HOWARD STERN, Private Parts. February 8, 1997 (negative)
  • Golden Globe Awards

Oral History: Howard Stern on His Place in Pop Culture

For over 40 years the HFPA has recorded famous and celebrated actors, actresses, and filmmakers. The world’s largest collection of its kind – over 10,000 items – is now in the Academy of Motion Pictures Arts & Sciences Margaret Herrick Library. With Private Parts on the screens, we met shock-jock Howard Stern in a conversation about his life, from humble beginnings to celebrity status.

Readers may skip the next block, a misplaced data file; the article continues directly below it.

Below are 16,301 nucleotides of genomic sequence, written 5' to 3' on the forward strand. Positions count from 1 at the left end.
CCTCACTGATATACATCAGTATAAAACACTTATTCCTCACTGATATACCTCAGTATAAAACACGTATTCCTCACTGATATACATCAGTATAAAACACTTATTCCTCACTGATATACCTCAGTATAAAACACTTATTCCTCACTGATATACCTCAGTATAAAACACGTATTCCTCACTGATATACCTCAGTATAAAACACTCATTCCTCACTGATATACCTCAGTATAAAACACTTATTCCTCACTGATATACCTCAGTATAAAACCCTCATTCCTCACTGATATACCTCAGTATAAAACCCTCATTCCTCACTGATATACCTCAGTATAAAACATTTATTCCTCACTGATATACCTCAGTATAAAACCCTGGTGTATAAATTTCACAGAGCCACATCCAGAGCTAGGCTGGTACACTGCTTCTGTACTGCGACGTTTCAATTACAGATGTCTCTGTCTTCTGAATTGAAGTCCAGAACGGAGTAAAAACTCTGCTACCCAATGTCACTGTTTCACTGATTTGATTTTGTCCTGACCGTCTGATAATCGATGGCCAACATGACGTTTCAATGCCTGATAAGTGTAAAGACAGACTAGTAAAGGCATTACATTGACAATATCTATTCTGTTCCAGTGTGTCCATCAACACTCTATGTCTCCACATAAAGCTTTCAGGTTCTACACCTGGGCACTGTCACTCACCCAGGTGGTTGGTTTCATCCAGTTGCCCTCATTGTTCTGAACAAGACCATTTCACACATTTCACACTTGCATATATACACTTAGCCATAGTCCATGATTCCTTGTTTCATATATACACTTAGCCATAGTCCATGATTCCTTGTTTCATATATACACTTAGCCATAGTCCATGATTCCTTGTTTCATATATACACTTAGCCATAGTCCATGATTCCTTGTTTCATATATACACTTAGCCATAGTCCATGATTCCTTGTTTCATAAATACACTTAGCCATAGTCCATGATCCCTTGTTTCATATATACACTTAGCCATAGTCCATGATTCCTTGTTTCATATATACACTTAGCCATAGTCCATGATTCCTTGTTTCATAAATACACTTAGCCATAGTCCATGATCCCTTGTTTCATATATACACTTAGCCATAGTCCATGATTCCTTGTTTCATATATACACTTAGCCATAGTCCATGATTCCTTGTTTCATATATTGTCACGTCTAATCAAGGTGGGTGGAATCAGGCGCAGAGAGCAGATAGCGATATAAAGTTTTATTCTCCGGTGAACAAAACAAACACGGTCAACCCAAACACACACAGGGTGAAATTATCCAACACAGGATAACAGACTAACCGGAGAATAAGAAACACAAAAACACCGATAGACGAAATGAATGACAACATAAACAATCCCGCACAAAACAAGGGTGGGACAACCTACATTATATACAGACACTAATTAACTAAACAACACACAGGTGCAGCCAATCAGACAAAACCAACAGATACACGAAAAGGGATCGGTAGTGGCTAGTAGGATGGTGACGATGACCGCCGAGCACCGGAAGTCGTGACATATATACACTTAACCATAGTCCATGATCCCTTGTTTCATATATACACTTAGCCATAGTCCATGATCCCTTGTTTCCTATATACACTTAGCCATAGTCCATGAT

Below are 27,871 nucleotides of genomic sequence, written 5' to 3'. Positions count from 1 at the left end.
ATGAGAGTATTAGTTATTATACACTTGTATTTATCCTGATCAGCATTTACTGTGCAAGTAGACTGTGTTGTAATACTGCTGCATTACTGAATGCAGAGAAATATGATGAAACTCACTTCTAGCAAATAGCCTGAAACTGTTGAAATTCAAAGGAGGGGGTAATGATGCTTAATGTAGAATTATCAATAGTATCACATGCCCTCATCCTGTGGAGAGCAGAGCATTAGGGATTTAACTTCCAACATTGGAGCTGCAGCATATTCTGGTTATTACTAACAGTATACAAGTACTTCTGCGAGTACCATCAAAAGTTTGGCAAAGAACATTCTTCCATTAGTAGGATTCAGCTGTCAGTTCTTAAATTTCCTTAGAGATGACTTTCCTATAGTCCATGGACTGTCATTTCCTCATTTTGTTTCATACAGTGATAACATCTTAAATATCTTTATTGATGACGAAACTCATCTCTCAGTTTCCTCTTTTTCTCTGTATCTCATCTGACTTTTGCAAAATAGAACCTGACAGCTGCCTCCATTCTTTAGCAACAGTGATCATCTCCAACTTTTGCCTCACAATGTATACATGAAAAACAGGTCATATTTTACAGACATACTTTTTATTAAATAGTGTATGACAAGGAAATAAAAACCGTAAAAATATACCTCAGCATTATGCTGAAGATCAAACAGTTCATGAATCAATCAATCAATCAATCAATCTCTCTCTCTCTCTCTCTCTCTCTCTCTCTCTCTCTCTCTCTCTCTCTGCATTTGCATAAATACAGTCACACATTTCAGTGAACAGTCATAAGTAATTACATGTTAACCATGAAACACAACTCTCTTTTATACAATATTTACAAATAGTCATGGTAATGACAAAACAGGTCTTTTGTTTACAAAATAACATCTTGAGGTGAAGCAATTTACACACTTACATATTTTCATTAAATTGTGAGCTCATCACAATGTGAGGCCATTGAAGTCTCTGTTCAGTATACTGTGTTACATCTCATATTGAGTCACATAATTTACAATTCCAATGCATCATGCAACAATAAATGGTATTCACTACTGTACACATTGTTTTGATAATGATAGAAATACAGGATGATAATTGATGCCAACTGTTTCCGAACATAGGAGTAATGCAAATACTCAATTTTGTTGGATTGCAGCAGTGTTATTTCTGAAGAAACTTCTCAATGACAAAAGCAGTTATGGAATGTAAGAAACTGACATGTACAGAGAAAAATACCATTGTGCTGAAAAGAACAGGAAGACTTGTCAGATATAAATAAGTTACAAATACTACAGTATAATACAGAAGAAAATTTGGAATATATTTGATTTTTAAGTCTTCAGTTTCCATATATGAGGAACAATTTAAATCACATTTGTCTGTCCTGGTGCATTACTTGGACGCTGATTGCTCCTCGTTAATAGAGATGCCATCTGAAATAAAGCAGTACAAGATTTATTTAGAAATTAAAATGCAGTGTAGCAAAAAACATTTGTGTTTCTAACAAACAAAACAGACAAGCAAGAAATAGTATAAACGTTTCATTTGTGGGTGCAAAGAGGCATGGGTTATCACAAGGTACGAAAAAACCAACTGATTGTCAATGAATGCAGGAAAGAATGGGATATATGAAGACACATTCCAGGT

“Where is my place in American pop culture? I don’t think I fit any definition. Everyone said I wouldn’t succeed when I went into radio, I certainly didn’t fit the definition of a radio performer. In fact, most people I work for try to get rid of me. Then I decided to write a book and people said well, he’s not an author but the book Private Parts went to #1 and I can guarantee you that a lot of people in Hollywood said the film will never be successful, that I could never act and that I would never-because I’m not an actor and is no way to define who I am and what I do. I think that I was probably one of the people in America responsible for changing the face of radio. Radio, when I got into it, was very dull. I would notice talk shows were mostly homogenized radio. The talk show host never offered an opinion. For the most part, they’d say what’s your stand on abortion? Are you pro or con for example? I’m not going to tell you my stand. I’m an entertainer. I don’t want to offend anybody and wouldn’t it be interesting if someone got on the air and removed all of the façade, said whatever came to mind with kind of uncontrolled id. You know, I let it all fly. If you’re thinking something and you’re saying to yourself oh, I shouldn’t say that, remind yourself that you don’t have an image and just blurt it out. I guess my place in history is either I’ve ruined American radio or I’ve improved it. You decide.”